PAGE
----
Alright so ‘Let’s Talk.’

While I’m glad to see so many friends and family supporting Bell’s ‘Let’s Talk’ campaign to raise awareness for mental health, I think it’s long overdue time to get real about fact that while awareness is helpful in de-stigmatizing mental illness. It does not fix a very broken healthcare system. Yes, I know the rhetoric. Canada is so great, free healthcare and all that. But <and this is just my opinion> it’s great when you are for the most part a ‘healthy’ person. For the rest of us, navigating the healthcare system with a chronic illness like Multiple Sclerosis is, at the best of times, tricky and underwhelming. However, when you throw mental illness into the mix, it becomes glaringly apparent just how lacklustre our services really are. Firstly, when a person is in crisis, you do what you’ve been taught your entire life to do…which is to seek help. You go to the emerge. Where you are triaged based on need.

Which I understand as the most serious cases being seen first.

So in my last experience, I waited and waited and waited. In active crisis. Which for me, meant I felt panicked and somewhat hysterical.

And they put me to wait in a loud, bright, bustling waiting area for over 5 hours until I approached a nurse and through sobs told her I needed help. She moved me to a stretcher in a quieter hallway. I waited and waited and waited.

After a few more hours, I was seen by a crisis psychiatric nurse and a psychiatrist. I was ultimately sent home (with no follow up) because the psychiatrist didn’t want to ‘step on’ the toes of my illustrious neuro psychiatrist.

Clearly, my crisis had not ended. I ended up seeking help twice more <once through a crisis centre and once more at a different emerge>.

So let’s stop here for a minute.

What could be changed to keep in line with the current fad of progressive mental health Canada seems keen to have?

1. Upon first triage, when I explained that I was experiencing panic attacks and was terrified there are a few different ways that could have been handled:

Option A. A triage system that recognizes mental health. My vitals could still have been taken and when it was apparent that my panic attack was the primary reason for my visit, I could have been triaged to a mental health waiting area. This might look like something on a different floor, with room for privacy and staffed by both nurses and psychiatric nurses. I could have had the psychiatric nurse assess me and then had a psychiatrist who does the rounds discuss with the nurse what the best course of treatment would be. I would not have a psychiatrist who cared more about her career connections than my crisis.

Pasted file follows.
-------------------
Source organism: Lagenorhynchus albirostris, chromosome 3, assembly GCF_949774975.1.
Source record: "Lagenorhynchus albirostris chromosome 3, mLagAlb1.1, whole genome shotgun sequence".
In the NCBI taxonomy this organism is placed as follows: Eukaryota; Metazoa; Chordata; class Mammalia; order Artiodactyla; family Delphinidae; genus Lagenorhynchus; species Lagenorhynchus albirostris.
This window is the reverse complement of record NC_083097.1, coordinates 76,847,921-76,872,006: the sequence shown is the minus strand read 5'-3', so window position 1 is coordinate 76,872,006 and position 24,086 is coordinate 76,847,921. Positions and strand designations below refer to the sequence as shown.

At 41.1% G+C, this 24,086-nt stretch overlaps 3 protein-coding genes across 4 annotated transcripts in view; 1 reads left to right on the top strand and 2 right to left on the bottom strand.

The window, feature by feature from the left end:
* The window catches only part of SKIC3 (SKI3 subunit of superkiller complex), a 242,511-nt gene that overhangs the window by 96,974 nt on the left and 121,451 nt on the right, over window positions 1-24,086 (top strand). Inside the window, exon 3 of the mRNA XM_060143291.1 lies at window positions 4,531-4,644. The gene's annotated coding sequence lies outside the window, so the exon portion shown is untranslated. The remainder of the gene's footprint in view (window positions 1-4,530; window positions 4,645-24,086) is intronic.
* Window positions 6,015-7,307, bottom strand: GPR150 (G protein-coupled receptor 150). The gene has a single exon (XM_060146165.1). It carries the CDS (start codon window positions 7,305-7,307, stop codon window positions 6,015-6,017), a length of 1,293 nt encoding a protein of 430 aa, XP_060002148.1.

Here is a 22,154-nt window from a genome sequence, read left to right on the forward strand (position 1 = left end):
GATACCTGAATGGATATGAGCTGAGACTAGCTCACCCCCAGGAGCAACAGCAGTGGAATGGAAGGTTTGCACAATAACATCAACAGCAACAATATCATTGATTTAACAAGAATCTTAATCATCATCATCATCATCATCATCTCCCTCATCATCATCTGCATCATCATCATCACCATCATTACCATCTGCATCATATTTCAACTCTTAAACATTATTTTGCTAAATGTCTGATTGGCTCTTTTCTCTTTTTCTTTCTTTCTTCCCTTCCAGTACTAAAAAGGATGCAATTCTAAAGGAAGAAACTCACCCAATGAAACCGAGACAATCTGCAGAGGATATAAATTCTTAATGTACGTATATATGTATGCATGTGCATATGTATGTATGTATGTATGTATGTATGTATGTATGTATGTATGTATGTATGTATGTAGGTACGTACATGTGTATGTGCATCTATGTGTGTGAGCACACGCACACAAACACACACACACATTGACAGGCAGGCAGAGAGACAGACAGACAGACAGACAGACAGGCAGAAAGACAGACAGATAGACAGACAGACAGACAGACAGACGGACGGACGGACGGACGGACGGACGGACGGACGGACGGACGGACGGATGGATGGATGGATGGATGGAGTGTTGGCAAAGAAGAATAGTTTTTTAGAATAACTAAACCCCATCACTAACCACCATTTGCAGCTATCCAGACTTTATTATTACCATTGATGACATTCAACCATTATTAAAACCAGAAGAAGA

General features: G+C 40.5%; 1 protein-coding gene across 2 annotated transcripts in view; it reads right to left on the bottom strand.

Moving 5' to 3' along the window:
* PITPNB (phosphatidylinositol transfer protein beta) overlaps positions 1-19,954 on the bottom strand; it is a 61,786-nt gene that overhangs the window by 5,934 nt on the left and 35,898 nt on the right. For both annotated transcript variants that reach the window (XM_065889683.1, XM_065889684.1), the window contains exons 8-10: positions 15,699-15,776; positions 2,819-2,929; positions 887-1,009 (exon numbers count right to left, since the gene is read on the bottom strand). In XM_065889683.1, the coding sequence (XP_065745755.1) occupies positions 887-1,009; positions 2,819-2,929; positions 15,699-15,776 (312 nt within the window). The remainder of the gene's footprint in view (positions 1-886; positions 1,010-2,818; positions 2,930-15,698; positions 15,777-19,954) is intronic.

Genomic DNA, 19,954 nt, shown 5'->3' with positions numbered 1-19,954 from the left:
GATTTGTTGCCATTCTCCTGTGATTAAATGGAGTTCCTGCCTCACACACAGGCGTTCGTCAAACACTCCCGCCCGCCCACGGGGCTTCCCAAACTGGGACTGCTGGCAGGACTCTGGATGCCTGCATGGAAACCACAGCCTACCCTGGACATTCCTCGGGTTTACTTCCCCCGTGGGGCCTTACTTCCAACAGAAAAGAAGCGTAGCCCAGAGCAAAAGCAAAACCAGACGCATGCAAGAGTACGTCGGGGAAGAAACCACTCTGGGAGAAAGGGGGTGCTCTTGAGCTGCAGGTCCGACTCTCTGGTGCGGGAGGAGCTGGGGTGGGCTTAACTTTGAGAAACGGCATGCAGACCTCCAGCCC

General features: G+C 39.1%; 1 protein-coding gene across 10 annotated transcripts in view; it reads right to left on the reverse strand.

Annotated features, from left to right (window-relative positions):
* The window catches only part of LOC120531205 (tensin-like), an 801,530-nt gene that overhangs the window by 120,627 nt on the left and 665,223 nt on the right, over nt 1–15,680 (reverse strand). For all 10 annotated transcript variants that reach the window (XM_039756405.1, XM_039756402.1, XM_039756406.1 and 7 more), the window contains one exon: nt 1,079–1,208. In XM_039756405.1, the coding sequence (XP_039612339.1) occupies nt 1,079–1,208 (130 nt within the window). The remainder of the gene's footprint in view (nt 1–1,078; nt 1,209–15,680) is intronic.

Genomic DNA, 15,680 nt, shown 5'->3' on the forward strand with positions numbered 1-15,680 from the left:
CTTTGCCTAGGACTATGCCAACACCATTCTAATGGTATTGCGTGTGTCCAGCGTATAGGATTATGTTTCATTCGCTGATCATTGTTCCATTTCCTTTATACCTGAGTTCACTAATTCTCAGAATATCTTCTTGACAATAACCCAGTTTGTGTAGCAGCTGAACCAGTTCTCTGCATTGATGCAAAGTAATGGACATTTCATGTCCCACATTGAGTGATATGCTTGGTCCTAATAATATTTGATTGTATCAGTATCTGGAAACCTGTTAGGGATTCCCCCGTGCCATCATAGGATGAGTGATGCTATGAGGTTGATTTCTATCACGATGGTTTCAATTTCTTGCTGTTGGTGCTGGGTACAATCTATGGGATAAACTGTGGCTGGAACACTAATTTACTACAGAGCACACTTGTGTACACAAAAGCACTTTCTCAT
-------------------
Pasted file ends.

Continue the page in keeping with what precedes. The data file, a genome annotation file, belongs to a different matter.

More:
Option B. Upon triage, after taking my vitals and confirming that it was in fact most likely a panic attack that was my primary reason for visiting. I could have been provided with crisis line information and/or a referral to a mobile crisis team or something similar. In my own work experience, I have used a mobile crisis team to come to a school I was at with a young man who needed psychiatric assistance. Often with anxiety disorders, talking to someone who has the tools to walk you through a crisis, is all you need at that moment.

Option C. Would require intensive training for all frontline staff including triage nurses to emergency room nurses to emergency room doctors and so on. I would imagine this option would be highly unlikely. However, it would be helpful for such staff to be experienced in noticing the signs and symptoms of various mental illnesses and being knowledgeable with basic tools such as belly breathing. Furthermore at the point of triage, redirecting patients who have a flu or a cold to walk-in clinics would help possibly reducing the amount of people using the emergency room.